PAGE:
How can consumer awareness for chestnuts be increased economically?
How does the farmer manage the orchard to achieve the
How long can the chestnuts be on the ground before they
start to rot?
What kind of soils will chestnuts tolerate and still be
considered commercially viable?
How best can chestnuts be stored and for how long?
What is the best variety to grow commercially?
How can pests be controlled since there are few products
labeled for use on chestnuts?
of these questions can be addressed in simple terms backed by research
conducted at University research facilities around the world and casual
research conducted within the United States of America. Before going
into the suggestions a few myths must be addressed first.
Myth #1 - Chestnut orchards can product 6000 lbs per acre - casual research
indicates the best producing orchards in North America produce about 2200 lbs per
Myth #2 - Chinese chestnut trees out produce European - casual research indicates the best
producing chestnut tree orchards east of the Rocky Mountains produce
about 1200 lbs per acre.
Myth #3 -
Chestnut producers make $6.00/lbs (2006 retail pricing) - casual
research demonstrates only producers selling directly to consumers are
receiving $6.00/lb. Many orchards selling to retail stores are
receiving between $1.50 - $3.50 per pound. The pricing presented here
is known in accounting as gross revenue. When a producer actually
makes money it is after all other expenses are paid. Many orchards are
operated on the owners land where they live. If they had to repay land
loans with interest for the land the trees are grown on then few if any
would actually make money. A local potato producer makes lots of money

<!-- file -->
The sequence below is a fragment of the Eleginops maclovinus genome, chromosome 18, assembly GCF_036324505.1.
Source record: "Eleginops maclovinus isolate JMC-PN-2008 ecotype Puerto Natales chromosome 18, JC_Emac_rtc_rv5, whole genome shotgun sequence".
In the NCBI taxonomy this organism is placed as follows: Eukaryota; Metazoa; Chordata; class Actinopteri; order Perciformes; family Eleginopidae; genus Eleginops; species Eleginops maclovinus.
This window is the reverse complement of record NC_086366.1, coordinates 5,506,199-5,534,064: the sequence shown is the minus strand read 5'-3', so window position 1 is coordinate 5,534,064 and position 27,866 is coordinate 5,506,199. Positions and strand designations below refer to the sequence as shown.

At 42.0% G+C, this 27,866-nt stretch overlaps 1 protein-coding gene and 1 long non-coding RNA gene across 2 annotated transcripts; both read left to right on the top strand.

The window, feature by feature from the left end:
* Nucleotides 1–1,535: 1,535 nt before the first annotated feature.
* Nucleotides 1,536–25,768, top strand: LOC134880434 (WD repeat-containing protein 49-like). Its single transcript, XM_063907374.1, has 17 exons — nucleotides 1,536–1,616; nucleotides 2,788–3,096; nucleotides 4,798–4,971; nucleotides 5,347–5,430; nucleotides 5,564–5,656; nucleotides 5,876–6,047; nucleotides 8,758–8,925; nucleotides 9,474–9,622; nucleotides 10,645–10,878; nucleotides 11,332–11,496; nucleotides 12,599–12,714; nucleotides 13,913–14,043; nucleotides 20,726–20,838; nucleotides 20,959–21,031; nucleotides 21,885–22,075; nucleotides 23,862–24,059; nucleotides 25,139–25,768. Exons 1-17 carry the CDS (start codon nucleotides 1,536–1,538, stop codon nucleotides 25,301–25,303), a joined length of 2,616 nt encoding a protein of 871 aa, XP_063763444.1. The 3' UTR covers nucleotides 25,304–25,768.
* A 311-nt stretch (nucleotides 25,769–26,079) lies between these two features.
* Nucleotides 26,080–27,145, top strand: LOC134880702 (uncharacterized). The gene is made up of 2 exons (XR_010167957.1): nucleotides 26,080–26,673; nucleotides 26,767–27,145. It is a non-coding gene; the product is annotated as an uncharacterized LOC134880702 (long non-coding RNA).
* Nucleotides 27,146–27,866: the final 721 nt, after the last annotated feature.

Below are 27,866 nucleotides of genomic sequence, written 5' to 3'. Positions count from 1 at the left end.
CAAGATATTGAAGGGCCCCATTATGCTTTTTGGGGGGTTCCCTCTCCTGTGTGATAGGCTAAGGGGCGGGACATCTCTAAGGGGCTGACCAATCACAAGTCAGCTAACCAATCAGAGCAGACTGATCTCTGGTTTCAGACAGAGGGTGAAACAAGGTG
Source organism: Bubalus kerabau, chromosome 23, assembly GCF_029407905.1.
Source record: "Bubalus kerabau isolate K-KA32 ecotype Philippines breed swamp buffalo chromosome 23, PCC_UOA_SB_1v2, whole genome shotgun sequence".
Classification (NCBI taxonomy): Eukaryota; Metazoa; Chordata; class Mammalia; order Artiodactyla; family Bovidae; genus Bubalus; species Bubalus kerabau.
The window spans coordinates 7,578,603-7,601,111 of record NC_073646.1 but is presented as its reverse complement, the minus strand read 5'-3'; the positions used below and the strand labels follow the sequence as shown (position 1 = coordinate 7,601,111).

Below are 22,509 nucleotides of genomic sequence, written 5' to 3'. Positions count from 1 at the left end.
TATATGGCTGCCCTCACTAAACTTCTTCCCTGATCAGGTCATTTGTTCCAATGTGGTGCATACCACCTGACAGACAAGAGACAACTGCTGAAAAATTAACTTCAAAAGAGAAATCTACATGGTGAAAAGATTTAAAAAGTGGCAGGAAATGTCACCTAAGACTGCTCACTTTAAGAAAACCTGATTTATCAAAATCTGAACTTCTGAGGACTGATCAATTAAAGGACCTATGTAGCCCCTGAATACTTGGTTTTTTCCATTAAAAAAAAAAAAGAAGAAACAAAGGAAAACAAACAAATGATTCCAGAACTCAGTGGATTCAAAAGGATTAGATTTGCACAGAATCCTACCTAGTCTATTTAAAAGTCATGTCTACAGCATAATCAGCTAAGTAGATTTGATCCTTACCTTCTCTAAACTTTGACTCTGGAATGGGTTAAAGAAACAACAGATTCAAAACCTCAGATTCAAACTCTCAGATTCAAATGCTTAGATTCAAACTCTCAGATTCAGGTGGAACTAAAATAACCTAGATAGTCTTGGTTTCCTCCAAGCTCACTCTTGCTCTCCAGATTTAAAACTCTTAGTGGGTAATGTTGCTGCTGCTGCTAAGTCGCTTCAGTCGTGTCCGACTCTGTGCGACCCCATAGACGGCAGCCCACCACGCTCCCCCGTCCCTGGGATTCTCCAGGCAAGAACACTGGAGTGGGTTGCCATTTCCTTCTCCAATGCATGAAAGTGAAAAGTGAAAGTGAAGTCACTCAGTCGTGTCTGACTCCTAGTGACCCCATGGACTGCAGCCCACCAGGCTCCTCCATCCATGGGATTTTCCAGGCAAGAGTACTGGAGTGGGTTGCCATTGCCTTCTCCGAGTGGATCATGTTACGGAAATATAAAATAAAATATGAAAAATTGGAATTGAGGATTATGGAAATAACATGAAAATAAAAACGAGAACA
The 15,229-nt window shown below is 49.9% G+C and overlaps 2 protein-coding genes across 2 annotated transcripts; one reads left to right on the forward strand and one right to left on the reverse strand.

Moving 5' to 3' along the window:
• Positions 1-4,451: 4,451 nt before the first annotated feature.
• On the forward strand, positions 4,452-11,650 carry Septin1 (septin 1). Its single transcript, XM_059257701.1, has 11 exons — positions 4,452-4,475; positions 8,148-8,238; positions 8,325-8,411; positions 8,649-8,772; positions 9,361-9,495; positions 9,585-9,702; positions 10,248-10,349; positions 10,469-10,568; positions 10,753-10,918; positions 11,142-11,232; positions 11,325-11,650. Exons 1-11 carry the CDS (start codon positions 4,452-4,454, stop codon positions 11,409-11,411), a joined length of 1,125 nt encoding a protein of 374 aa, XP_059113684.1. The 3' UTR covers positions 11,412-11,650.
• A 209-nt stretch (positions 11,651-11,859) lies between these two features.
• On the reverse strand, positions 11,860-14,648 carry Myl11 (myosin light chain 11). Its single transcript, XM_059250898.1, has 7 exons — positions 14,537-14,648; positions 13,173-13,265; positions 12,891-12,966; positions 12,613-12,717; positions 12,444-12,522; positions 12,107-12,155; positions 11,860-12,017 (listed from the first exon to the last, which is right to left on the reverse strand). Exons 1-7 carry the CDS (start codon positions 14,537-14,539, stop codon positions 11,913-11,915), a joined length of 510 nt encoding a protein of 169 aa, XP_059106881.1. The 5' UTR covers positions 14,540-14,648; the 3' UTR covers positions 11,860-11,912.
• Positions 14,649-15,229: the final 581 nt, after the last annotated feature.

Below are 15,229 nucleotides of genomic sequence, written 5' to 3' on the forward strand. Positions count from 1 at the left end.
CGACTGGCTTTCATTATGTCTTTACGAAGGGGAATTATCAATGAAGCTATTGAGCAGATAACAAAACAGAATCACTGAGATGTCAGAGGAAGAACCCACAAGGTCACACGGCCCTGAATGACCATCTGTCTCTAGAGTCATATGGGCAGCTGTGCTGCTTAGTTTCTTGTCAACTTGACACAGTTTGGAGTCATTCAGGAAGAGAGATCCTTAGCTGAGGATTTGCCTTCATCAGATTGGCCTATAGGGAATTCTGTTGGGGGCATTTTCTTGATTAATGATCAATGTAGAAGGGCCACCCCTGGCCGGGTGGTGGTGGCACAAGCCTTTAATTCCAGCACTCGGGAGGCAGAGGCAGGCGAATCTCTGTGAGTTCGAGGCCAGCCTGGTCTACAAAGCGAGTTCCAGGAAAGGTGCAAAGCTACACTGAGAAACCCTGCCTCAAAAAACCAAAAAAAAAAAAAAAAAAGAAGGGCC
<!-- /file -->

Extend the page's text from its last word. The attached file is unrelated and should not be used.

on the many acres they farm. Almost all the land they farm is rented on
an annual basis for between $200-$350 per acre. The rent is far below
the actual cost of owning the land.
Myth #4 - Chestnut trees have few pests - Like most crops the first
few years the pests that harm chestnut trees and the nuts they product
are few in number, so little harm is done. As the pests increase in
number the harm increases until the orchard can no longer produce
commercial quality nuts. Then there are some growers who do not
recognize the harm or problems in their orchard.
Myth #5 - Colossal chestnut tress are the top producing commercial chestnut
trees - Colossal chestnut trees are a top producing chestnut tree but
it suffers from being easily stressed. Under stressed conditions the
Colossal chestnut tree is one of the lowest producing chestnut trees.
For chestnuts stress conditions can be low nitrogen levels in the soil,
soil ph greater than 6.5, drought, and soils with poor drainage./p>
Myth #6 - Roasted chestnuts are an American tradition - Roasted chestnuts
have been a part of both European and Asian diets for over 1000 years.
The Romans helped establish the first chestnut groves in Europe.
American tradition of using American chestnuts for providing culinary
delight dates back before the arrival of the first Europeans.
Now that the myths are addressed lets look at some suggestions. There are
two very important suggestions. The first and most important is not to try to grow chestnut trees in clay soils. One of the United States
leading experts in chestnut tree management says "Chestnut trees do not
grow in clay soil". We attempted to place several chestnut trees in
what would be considered a clay based soil. The results were all the
same, the trees died. The other very important suggestion is to find
the best producing variety for your conditions. The experts say its important to
establish your orchard with grafted trees. This is excellent advice if
conditions were the same everywhere. Conditions are not the same
everywhere. For example, Marival trees take light frosts at the time
they are budding out better than Colossals. Chinese chestnut trees take
winter cold better than European varieties. The bottom line is no
matter what the experts say, local conditions always take presidence
over what the university research farms advise.